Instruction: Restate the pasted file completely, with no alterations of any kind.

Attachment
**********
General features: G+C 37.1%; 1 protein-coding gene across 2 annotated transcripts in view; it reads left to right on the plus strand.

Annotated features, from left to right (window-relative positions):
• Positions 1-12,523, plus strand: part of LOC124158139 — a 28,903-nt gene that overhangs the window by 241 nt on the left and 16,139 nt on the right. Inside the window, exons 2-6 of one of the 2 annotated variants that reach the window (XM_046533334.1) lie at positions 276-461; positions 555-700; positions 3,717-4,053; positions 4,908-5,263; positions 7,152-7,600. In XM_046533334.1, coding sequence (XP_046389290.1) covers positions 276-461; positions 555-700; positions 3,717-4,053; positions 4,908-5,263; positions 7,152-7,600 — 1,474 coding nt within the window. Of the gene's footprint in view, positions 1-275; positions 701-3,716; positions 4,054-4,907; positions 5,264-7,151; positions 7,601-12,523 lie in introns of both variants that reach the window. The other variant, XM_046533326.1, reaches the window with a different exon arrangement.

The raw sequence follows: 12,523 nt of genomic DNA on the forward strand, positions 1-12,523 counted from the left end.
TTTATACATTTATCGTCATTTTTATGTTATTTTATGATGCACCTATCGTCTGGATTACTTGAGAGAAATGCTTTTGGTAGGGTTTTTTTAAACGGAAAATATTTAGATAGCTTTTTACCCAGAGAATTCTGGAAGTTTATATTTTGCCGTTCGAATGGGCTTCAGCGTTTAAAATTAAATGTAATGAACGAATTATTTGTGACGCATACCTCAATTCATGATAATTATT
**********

General features: G+C 37.1%; 1 protein-coding gene across 2 annotated transcripts in view; it reads left to right on the plus strand.

Annotated features, from left to right (window-relative positions):
• Positions 1-12,523, plus strand: part of LOC124158139 — a 28,903-nt gene that overhangs the window by 241 nt on the left and 16,139 nt on the right. Inside the window, exons 2-6 of one of the 2 annotated variants that reach the window (XM_046533334.1) lie at positions 276-461; positions 555-700; positions 3,717-4,053; positions 4,908-5,263; positions 7,152-7,600. In XM_046533334.1, coding sequence (XP_046389290.1) covers positions 276-461; positions 555-700; positions 3,717-4,053; positions 4,908-5,263; positions 7,152-7,600 — 1,474 coding nt within the window. Of the gene's footprint in view, positions 1-275; positions 701-3,716; positions 4,054-4,907; positions 5,264-7,151; positions 7,601-12,523 lie in introns of both variants that reach the window. The other variant, XM_046533326.1, reaches the window with a different exon arrangement.

The raw sequence follows: 12,523 nt of genomic DNA on the forward strand, positions 1-12,523 counted from the left end.
TTTATACATTTATCGTCATTTTTATGTTATTTTATGATGCACCTATCGTCTGGATTACTTGAGAGAAATGCTTTTGGTAGGGTTTTTTTAAACGGAAAATATTTAGATAGCTTTTTACCCAGAGAATTCTGGAAGTTTATATTTTGCCGTTCGAATGGGCTTCAGCGTTTAAAATTAAATGTAATGAACGAATTATTTGTGACGCATACCTCAATTCATGATAATTATT